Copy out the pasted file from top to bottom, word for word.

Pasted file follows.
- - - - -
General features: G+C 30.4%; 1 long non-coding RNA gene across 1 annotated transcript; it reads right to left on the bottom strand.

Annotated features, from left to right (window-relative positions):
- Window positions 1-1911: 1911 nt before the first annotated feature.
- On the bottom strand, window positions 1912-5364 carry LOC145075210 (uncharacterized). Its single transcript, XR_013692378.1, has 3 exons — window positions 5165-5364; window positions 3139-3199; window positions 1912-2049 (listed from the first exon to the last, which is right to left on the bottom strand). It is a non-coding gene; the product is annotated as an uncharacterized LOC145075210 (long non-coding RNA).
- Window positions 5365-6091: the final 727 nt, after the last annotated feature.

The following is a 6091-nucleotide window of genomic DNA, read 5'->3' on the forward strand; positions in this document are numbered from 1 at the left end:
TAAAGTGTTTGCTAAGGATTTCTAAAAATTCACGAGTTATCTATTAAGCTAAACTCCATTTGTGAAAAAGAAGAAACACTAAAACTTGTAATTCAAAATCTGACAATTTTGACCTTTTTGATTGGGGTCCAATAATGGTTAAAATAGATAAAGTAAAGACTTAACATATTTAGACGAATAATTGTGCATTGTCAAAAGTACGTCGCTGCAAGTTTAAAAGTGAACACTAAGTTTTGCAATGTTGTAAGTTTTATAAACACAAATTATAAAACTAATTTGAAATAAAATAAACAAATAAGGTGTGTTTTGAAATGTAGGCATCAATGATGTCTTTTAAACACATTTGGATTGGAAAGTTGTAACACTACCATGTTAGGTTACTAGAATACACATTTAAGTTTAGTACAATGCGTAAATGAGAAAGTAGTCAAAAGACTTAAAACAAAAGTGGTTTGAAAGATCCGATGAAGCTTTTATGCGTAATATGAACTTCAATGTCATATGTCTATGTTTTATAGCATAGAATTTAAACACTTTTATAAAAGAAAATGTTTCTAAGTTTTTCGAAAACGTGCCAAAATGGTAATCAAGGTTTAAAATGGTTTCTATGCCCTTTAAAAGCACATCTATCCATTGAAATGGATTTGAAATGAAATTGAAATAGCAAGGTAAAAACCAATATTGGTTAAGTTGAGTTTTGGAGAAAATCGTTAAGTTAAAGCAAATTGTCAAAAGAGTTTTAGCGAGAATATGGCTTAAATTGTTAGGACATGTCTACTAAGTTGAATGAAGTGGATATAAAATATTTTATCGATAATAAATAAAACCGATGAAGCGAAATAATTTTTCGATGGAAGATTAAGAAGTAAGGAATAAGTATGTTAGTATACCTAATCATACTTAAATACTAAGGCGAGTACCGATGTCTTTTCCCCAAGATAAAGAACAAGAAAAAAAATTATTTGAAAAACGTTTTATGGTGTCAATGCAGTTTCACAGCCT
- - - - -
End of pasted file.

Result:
General features: G+C 30.4%; 1 long non-coding RNA gene across 1 annotated transcript; it reads right to left on the bottom strand.

Annotated features, from left to right (window-relative positions):
- Window positions 1-1911: 1911 nt before the first annotated feature.
- On the bottom strand, window positions 1912-5364 carry LOC145075210 (uncharacterized). Its single transcript, XR_013692378.1, has 3 exons — window positions 5165-5364; window positions 3139-3199; window positions 1912-2049 (listed from the first exon to the last, which is right to left on the bottom strand). It is a non-coding gene; the product is annotated as an uncharacterized LOC145075210 (long non-coding RNA).
- Window positions 5365-6091: the final 727 nt, after the last annotated feature.

The following is a 6091-nucleotide window of genomic DNA, read 5'->3' on the forward strand; positions in this document are numbered from 1 at the left end:
TAAAGTGTTTGCTAAGGATTTCTAAAAATTCACGAGTTATCTATTAAGCTAAACTCCATTTGTGAAAAAGAAGAAACACTAAAACTTGTAATTCAAAATCTGACAATTTTGACCTTTTTGATTGGGGTCCAATAATGGTTAAAATAGATAAAGTAAAGACTTAACATATTTAGACGAATAATTGTGCATTGTCAAAAGTACGTCGCTGCAAGTTTAAAAGTGAACACTAAGTTTTGCAATGTTGTAAGTTTTATAAACACAAATTATAAAACTAATTTGAAATAAAATAAACAAATAAGGTGTGTTTTGAAATGTAGGCATCAATGATGTCTTTTAAACACATTTGGATTGGAAAGTTGTAACACTACCATGTTAGGTTACTAGAATACACATTTAAGTTTAGTACAATGCGTAAATGAGAAAGTAGTCAAAAGACTTAAAACAAAAGTGGTTTGAAAGATCCGATGAAGCTTTTATGCGTAATATGAACTTCAATGTCATATGTCTATGTTTTATAGCATAGAATTTAAACACTTTTATAAAAGAAAATGTTTCTAAGTTTTTCGAAAACGTGCCAAAATGGTAATCAAGGTTTAAAATGGTTTCTATGCCCTTTAAAAGCACATCTATCCATTGAAATGGATTTGAAATGAAATTGAAATAGCAAGGTAAAAACCAATATTGGTTAAGTTGAGTTTTGGAGAAAATCGTTAAGTTAAAGCAAATTGTCAAAAGAGTTTTAGCGAGAATATGGCTTAAATTGTTAGGACATGTCTACTAAGTTGAATGAAGTGGATATAAAATATTTTATCGATAATAAATAAAACCGATGAAGCGAAATAATTTTTCGATGGAAGATTAAGAAGTAAGGAATAAGTATGTTAGTATACCTAATCATACTTAAATACTAAGGCGAGTACCGATGTCTTTTCCCCAAGATAAAGAACAAGAAAAAAAATTATTTGAAAAACGTTTTATGGTGTCAATGCAGTTTCACAGCCT